Thursday, December 11, 2014

The End.

Samuel Li
Dr. Adam Johns
English Composition 0200
28 November 2014
Lilith’s Namesake
The tale of Lilith had a profound effect on literature, art, and the lens with which we view and interpret religion. In Abrahamic lore, she was the first wife of Adam, a demon and succubus, a symbol of sin. Yet artists and writers developed a fascination for Lilith, portraying her in steadily more tragic and sympathetic lights. Her story has made her a symbol of modern feminism, yet her nature is that of a demon. Traditionally, Lilith symbolizes evil and sin, yet as time goes on, we interpret her story in more positive lights; where before we saw disobedience, we now see independence. Where before she was hated and fear, now her story is admired.  Reinterpretation of the what we already know not only paints our previous views in new lights, but also challenges our original beliefs. This being so, it’s no surprise that the titular Lilith of Lilith’s Brood acts as the protagonist and hero of the story, as an allegory of the original Lilith’s tale. Her portrayal in the story makes a statement on the original tale and the values behind it. More specifically, with her novel, she constantly challenges the traditional perspective, reinterpreting evil into good, showing how mere association does not set morality in stone.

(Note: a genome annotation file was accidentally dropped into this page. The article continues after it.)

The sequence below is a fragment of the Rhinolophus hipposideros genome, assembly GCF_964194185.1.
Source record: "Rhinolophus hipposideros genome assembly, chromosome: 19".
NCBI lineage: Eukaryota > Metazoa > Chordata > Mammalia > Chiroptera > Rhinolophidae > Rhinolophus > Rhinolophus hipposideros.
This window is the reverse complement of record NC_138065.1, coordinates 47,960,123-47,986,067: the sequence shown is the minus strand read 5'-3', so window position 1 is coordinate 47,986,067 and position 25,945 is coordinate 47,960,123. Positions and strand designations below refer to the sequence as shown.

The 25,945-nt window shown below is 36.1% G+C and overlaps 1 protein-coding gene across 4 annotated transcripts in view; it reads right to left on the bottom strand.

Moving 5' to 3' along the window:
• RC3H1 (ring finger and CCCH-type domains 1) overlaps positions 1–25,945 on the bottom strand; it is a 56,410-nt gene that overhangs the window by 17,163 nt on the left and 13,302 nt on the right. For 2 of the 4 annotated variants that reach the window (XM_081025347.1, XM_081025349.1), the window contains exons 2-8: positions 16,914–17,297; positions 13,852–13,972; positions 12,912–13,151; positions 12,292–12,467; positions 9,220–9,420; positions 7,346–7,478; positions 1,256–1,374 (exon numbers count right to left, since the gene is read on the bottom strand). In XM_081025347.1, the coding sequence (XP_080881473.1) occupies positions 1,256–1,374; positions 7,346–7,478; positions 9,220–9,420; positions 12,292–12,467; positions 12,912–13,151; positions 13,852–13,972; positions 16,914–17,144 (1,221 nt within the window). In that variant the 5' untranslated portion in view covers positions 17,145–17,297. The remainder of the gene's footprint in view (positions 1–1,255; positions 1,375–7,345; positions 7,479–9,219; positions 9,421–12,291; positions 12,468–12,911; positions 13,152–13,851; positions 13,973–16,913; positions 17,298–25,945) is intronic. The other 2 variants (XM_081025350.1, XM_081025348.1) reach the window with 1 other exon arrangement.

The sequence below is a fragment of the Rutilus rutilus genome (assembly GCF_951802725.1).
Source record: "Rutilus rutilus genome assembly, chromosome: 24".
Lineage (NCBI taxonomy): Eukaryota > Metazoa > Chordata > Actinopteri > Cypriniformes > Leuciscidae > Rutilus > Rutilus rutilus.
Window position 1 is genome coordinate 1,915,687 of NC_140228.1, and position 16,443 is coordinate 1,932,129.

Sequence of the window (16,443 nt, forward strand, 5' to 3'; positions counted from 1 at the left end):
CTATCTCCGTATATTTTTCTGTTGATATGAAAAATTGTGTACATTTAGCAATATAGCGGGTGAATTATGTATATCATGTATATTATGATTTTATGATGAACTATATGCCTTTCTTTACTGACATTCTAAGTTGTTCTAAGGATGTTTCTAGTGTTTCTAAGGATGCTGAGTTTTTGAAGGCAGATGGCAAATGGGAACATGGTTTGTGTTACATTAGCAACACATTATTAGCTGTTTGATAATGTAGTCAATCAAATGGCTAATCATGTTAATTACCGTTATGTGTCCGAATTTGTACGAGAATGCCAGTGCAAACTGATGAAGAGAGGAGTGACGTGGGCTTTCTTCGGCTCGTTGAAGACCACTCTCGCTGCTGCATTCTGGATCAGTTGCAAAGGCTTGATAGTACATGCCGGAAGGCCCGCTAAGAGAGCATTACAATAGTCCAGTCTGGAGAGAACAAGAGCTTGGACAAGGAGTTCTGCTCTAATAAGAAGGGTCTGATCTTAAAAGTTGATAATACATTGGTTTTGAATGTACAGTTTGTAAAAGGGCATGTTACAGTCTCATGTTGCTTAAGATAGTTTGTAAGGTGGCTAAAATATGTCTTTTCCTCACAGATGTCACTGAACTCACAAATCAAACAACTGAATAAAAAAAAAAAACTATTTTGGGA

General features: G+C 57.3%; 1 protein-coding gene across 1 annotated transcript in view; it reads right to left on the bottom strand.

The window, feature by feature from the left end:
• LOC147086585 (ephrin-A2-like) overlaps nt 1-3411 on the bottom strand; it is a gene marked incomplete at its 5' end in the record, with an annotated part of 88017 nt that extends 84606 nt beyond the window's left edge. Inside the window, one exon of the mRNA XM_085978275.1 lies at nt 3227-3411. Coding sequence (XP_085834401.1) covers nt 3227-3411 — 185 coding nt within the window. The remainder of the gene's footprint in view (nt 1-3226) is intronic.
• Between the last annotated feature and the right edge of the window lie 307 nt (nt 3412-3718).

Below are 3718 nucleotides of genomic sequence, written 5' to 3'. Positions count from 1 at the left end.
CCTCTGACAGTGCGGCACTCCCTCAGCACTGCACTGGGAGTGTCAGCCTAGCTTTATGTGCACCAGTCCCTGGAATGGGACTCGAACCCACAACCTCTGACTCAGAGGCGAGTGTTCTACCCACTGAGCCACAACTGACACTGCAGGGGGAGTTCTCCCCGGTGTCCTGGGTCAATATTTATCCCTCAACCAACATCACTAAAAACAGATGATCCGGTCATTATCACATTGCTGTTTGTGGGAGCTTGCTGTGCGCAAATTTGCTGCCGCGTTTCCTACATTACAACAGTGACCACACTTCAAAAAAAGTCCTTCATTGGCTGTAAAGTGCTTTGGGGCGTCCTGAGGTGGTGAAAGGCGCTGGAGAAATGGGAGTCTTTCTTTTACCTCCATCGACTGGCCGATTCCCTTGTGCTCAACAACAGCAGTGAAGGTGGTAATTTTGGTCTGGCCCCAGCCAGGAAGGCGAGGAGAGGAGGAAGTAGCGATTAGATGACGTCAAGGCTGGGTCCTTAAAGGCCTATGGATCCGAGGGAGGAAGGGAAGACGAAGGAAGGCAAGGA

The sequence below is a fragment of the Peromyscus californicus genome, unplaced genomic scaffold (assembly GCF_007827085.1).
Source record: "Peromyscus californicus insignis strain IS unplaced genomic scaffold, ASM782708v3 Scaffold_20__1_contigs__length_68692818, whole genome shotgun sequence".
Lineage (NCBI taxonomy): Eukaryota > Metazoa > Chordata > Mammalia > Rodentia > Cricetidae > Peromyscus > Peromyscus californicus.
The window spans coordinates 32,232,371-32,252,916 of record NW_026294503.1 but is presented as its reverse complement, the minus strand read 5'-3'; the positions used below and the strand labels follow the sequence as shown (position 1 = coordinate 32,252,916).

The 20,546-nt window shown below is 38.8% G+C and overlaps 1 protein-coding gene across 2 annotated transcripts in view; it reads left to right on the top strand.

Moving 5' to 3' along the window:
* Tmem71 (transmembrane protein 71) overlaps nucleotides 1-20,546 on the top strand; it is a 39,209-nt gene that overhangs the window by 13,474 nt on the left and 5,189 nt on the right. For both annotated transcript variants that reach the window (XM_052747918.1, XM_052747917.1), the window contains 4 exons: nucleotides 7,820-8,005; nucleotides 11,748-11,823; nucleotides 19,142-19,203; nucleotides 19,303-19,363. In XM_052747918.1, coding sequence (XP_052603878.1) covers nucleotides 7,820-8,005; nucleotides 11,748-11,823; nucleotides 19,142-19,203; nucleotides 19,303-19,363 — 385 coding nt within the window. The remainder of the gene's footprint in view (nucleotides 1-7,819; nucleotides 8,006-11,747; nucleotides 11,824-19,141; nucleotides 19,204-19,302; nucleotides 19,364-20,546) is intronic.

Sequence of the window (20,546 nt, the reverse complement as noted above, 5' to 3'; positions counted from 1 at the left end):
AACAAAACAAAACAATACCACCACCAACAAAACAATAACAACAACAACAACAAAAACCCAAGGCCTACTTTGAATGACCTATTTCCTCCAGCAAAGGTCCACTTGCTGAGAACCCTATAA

To begin, a disclaimer: Lilith, despite her cultural impact and widespread popularity, did not appear in the original Bible, at least not enough to have a story. At best, something can could be interpreted as Lilith appears in one or two lines, yet it makes no mention of her as Adam’s first wife, or as the temptress who has Eve eat the forbidden fruit. Originally, she was merely a Babylonian demon, who preyed on infants and pregnant mothers, and she remained that way for quite a while. However, the Old Testament mentions God creating a woman even before he created Eve from Adam’s rib: “So God created man in his own image, in the image of God created he him; male and female created he them.” (KJV, Gen. 1.27) Therefore, some people theorized that another woman must have existed before Eve, and so Lilith’s story was born. She did not get her own story until the apocryphal Alphabet of Ben Sira, an anonymous Jewish text that first establishes her tale, additions to the original texts. (Gaines)